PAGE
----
Freddie Mac has released the results of its Primary Mortgage Market Survey (PMMS), showing average fixed mortgage rates moving higher for the first time in three weeks, as the 30-year fixed-rate mortgage (FRM) averaged 4.16 percent, with an average 0.8 point for the week ending Nov. 7, up from last week when it averaged 4.10 percent. A year ago at this time, the 30-year FRM averaged 3.40 percent. Also this week, the 15-year FRM averaged 3.27 percent with an average 0.7 point, up from last week when it averaged 3.20 percent. A year ago at this time, the 15-year FRM averaged 2.69 percent.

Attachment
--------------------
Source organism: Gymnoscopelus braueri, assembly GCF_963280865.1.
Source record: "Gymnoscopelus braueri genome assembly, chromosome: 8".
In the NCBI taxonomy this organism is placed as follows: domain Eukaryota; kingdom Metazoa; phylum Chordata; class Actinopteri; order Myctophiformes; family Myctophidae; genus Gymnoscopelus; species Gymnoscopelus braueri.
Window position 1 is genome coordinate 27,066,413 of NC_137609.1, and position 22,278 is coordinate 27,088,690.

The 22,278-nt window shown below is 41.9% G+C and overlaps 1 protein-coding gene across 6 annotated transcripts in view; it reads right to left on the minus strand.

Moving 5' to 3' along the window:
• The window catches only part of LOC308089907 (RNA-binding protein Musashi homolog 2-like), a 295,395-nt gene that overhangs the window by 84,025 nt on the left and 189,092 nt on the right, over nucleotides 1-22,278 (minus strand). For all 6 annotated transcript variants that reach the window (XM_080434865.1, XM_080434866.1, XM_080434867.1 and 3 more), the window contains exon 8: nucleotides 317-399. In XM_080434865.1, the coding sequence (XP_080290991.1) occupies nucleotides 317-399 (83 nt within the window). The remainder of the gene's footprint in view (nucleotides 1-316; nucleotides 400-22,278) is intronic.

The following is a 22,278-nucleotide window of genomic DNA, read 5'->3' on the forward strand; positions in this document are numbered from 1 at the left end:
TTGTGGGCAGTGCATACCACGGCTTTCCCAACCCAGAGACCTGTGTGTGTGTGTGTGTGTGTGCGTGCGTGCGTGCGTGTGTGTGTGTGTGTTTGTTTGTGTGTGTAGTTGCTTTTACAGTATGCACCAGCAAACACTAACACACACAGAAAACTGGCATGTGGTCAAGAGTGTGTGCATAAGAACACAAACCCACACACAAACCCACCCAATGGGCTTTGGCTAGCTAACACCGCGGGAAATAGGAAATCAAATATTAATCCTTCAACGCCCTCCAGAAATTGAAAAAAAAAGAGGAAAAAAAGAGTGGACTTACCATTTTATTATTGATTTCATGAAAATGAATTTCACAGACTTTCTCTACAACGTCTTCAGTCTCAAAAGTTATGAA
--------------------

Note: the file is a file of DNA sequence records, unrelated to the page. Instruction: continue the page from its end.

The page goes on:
"Fixed mortgage rates rebounded slightly this week on more positive economic data releases," said Frank Nothaft, vice president and chief economist for Freddie Mac. "Production in the manufacturing industry expanded for the fifth month in a row in October to the strongest pace since April 2011. Similarly, the non-manufacturing sector grew for the second consecutive month in October and beat the market consensus forecast of a decline. These increases were widespread across the nation, from Chicago to Milwaukee to New York."
The five-year Treasury-indexed hybrid adjustable-rate mortgage (ARM) averaged 2.96 percent this week with an average 0.5 point, unchanged from last week. A year ago, the five-year ARM averaged 2.73 percent. The one-year Treasury-indexed ARM averaged 2.61 percent this week with an average 0.5 point, down from last week when it averaged 2.64 percent. At this time last year, the one-year ARM averaged 2.59 percent.